How the Fireside Chat Provided a Model for Calming the Nation that President Trump Failed to FollowRoundup
tags: FDR, presidential addresses, Franklin Roosevelt, Donald Trump, Mass Communication
Michael J. Socolow is Associate Professor of Communication and Journalism at the University of Maine.
The president of the United States was speaking to the nation live, on television, from the Oval Office. His topic was the new coronavirus, and his mission was clear.
“This is the most aggressive and comprehensive effort to confront a foreign virus in modern history,” he assured the American citizenry, “and we are responding with great speed and professionalism.”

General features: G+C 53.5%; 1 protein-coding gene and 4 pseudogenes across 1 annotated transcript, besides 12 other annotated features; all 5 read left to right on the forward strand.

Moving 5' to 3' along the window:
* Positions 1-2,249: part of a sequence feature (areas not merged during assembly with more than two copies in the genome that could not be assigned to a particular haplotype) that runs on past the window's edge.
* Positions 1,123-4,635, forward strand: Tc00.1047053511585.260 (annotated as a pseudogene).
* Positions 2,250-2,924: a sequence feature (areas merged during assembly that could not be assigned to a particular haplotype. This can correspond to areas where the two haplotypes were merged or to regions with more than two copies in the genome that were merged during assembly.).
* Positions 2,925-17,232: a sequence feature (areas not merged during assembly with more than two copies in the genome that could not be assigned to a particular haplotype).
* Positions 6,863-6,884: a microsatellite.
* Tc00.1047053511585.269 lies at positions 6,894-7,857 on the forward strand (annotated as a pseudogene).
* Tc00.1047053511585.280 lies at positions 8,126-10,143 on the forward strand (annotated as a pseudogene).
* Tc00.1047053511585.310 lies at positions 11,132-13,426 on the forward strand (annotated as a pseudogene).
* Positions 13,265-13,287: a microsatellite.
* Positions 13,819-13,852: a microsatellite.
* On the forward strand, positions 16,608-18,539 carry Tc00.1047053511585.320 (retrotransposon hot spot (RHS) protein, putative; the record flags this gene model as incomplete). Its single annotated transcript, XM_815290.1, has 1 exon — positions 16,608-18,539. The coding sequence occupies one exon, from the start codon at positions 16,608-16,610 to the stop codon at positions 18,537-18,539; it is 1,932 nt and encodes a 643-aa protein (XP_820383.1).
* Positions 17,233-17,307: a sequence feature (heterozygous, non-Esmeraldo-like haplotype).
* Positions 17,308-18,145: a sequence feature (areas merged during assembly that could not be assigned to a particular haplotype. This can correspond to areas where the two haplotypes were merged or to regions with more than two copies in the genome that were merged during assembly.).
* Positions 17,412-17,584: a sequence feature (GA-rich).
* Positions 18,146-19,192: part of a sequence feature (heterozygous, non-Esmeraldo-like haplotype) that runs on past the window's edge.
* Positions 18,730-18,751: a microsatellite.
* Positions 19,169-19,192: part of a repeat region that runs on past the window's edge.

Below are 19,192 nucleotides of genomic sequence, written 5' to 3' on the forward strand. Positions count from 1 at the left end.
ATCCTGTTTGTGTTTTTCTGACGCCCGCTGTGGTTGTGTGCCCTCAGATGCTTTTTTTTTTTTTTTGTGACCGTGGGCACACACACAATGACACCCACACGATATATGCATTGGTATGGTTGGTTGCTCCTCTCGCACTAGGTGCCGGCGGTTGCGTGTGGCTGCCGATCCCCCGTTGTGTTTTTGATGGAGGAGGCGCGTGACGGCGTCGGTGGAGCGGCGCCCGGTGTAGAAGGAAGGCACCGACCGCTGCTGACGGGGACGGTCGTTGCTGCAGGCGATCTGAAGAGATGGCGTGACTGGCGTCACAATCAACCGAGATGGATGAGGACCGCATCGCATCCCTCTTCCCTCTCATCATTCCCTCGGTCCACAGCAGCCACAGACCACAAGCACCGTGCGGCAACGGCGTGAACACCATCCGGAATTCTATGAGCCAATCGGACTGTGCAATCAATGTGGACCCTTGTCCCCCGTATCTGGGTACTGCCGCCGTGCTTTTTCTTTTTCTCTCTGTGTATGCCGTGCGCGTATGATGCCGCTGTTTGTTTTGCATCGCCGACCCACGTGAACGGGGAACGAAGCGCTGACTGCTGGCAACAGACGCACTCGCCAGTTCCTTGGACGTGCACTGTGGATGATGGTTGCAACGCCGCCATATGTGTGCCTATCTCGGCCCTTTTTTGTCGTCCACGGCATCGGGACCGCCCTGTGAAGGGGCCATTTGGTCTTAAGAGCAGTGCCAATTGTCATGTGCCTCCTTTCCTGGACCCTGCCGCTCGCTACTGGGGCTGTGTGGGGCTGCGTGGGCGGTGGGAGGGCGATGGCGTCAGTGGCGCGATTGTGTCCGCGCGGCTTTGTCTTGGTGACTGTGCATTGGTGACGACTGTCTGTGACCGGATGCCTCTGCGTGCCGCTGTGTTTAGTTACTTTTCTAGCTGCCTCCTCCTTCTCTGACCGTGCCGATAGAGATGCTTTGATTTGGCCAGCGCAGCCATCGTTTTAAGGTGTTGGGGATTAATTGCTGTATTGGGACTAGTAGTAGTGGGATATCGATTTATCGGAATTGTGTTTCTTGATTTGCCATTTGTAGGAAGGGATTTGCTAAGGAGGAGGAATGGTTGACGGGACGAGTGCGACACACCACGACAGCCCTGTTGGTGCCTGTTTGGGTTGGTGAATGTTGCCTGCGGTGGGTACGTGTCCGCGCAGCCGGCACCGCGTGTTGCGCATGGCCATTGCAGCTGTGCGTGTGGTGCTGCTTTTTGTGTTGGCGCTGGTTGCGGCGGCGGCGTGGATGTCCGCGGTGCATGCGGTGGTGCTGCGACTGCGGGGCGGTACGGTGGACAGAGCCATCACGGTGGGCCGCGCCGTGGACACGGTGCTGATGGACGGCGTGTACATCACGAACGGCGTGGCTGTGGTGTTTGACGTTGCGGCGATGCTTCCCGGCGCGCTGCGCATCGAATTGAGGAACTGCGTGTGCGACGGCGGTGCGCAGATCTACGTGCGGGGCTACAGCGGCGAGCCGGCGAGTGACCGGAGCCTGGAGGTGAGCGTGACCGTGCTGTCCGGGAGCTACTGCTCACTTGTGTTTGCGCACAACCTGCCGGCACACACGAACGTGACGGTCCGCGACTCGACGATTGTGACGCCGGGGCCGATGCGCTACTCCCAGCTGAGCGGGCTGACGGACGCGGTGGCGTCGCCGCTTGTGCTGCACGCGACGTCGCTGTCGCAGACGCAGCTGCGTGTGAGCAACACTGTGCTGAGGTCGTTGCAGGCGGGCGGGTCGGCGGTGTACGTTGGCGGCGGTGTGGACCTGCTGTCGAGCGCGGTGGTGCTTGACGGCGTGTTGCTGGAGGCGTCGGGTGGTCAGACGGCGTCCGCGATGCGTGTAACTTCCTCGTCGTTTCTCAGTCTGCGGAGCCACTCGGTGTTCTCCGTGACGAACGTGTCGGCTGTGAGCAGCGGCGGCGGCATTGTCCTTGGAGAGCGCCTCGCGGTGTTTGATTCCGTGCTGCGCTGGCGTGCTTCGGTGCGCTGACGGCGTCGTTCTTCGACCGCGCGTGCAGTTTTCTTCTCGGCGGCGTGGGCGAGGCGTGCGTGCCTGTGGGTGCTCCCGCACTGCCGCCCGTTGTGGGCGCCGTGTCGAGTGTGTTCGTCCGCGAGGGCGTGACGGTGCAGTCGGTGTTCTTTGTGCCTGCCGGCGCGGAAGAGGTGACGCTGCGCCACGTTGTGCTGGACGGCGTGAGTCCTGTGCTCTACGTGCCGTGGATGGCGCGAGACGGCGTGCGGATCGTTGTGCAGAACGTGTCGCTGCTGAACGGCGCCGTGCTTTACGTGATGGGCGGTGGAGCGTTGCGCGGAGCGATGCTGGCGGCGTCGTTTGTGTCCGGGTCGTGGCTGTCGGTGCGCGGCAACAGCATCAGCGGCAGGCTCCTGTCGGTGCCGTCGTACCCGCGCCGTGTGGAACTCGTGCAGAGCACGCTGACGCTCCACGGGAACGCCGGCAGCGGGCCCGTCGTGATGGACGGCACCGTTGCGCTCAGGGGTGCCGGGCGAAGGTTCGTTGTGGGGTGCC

Yet, when the brief address was over, his aides needed to quickly clarify what he had said because it failed to align with the reality of the policies his administration planned to take. And the following morning, stock trading was halted 38 minutes into the daily session when the Dow Jones Industrial Average fell 7%, demonstrating that the financial markets he sought to calm remained troubled by his leadership.
In other words: President Donald Trump’s March 11 speech failed to fulfill the most important goals of a live, prime-time broadcast address from the White House.
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